SH: 0

                Basketball Championships:
                SI: 9
                Polytech & SH: 5

                Baseball Championships:
                SH: 9
                SI: 7
                Polytech: 4

                Polytech: 24 (most of which came as a result of football)
                SI: 22

                As for the reason why SI and SH left, part of it was due to the competition, however, enrollment played a major part in it as well. I’ve examined the AAA many times; especially since I played in the league. Both Lowell and Lincoln have been accused of recruiting players, but as JB said, proof is needed before we can fault them of any wrong-doing.

            • Riordan has been in the same league as Bellarmine, Serra, and St. Francis, since St. Francis was opened in the late 50’s.

              All four were in the C.A.L. (Catholic Athletic League) with St. Joseph’s, St. Mary’s (B), St. Elizabeth’s, and Bishop O’Dowd until the W.C.A.L. (West Catholic Athletic League) was split off from the C.A.L. in 1967.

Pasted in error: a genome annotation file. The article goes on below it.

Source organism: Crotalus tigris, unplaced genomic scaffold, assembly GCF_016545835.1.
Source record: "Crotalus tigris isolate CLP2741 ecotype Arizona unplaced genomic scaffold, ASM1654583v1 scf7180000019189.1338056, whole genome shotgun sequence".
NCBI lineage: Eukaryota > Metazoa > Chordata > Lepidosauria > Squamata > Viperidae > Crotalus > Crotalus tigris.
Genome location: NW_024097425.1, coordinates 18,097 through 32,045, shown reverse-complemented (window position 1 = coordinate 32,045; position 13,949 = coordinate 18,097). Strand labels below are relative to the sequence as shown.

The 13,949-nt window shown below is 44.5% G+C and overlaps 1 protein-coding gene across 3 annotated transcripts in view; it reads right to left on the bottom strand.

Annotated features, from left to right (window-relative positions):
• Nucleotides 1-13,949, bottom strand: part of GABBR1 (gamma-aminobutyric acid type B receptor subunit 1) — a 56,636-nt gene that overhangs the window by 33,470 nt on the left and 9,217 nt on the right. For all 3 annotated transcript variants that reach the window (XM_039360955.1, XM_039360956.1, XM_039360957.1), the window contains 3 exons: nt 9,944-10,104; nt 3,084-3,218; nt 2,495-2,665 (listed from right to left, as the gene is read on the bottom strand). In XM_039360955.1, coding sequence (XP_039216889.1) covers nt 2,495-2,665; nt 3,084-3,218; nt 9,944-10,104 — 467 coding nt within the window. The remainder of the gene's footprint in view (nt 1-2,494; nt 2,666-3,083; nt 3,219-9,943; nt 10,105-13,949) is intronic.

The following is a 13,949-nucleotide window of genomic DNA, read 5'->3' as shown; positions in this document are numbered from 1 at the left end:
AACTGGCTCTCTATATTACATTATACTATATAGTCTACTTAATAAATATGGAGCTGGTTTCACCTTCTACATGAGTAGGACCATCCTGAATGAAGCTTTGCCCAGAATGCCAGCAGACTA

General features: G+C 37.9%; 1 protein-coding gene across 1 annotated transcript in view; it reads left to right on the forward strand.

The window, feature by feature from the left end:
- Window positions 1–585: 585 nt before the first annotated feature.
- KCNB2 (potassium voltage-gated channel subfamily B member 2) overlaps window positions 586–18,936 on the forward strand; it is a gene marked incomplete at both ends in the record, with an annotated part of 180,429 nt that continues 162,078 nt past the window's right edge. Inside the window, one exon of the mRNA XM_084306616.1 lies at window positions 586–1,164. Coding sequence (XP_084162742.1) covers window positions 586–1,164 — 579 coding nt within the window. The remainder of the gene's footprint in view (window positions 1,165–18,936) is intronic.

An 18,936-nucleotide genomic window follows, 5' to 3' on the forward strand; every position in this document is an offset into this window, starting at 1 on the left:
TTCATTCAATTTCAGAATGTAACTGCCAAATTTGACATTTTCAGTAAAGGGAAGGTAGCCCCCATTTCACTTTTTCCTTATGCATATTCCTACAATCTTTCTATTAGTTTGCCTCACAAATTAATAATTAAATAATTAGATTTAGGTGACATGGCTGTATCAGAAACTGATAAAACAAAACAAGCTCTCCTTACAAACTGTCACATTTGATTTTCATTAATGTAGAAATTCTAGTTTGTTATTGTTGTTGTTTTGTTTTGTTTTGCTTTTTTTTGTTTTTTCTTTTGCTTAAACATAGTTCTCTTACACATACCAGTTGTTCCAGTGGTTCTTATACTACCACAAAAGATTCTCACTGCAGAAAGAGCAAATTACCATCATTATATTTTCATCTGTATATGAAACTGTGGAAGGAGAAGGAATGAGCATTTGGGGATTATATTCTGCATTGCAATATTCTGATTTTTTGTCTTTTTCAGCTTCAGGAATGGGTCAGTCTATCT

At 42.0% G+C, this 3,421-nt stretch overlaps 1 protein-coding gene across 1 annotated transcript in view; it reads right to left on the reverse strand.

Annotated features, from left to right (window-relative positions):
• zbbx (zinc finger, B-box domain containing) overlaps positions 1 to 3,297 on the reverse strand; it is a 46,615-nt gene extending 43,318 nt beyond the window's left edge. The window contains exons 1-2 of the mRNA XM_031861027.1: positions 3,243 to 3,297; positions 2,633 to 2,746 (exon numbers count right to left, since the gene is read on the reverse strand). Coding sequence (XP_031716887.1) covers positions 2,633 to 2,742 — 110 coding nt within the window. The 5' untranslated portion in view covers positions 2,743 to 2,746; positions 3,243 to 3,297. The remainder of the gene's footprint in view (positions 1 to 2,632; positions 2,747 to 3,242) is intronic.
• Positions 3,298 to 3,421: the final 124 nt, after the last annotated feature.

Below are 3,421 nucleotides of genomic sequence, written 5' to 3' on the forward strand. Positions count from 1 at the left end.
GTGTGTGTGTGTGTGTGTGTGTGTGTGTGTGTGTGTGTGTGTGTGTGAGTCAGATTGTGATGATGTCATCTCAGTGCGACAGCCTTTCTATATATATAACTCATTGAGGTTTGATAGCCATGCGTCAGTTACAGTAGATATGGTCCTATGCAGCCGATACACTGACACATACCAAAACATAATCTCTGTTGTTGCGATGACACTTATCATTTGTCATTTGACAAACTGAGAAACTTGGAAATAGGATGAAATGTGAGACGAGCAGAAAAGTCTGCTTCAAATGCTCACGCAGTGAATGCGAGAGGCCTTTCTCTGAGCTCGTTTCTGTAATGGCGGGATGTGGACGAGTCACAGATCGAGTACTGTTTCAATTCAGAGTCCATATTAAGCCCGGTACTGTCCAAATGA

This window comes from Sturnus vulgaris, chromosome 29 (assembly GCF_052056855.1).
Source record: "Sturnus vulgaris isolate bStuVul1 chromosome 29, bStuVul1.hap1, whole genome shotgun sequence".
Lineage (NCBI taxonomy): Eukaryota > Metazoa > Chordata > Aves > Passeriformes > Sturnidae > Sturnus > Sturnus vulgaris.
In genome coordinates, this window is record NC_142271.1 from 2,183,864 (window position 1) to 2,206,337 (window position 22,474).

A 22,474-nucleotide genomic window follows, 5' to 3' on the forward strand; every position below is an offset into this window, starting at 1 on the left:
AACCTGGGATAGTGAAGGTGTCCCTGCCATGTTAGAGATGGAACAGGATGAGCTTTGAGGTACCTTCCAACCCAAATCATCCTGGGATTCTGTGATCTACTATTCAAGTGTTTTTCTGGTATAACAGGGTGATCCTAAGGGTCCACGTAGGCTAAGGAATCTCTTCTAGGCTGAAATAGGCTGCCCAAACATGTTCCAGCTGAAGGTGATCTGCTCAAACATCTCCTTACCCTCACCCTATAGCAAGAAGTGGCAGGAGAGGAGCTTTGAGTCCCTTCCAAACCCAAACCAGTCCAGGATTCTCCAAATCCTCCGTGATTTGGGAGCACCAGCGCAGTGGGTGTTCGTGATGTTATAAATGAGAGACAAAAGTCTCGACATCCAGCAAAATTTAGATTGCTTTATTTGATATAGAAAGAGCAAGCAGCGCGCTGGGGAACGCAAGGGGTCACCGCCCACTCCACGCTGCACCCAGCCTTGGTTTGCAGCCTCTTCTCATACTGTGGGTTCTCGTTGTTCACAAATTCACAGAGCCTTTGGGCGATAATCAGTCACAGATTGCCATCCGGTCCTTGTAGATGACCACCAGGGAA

Mitty joined with St. Francis, Serra, Bellarmine, and Riordan to form the W.C.A.L. St. Ignatius moved from the A.A.A. to the W.C.A.L. for the first season of W.C.A.L. sports in 1967-1968. St. Mary’s (B) played football in the W.C.A.L. for a season or two in the W.C.A.L. before Sacred Heart joined the W.C.A.L.

          • Anonymous: Did the AAA-OAL combine in any other sports other than track in 1980? Also, I’m guessing you meant that the OAL staff is NOT that stable.

            • @GCJ101 – Yes i was typing to fast OAL staff IS NOT STABLE AT ALL. And to the best of my knowledge that was the only sport that combined.

              • It happens to the best of us! Thanks for the info….it’s good to know. I actually looked into this and the AAA has combined with other leagues in the past in track and field. However, they did so when the AAA was the SFAL (San Francisco Athletic League).

Comments are closed.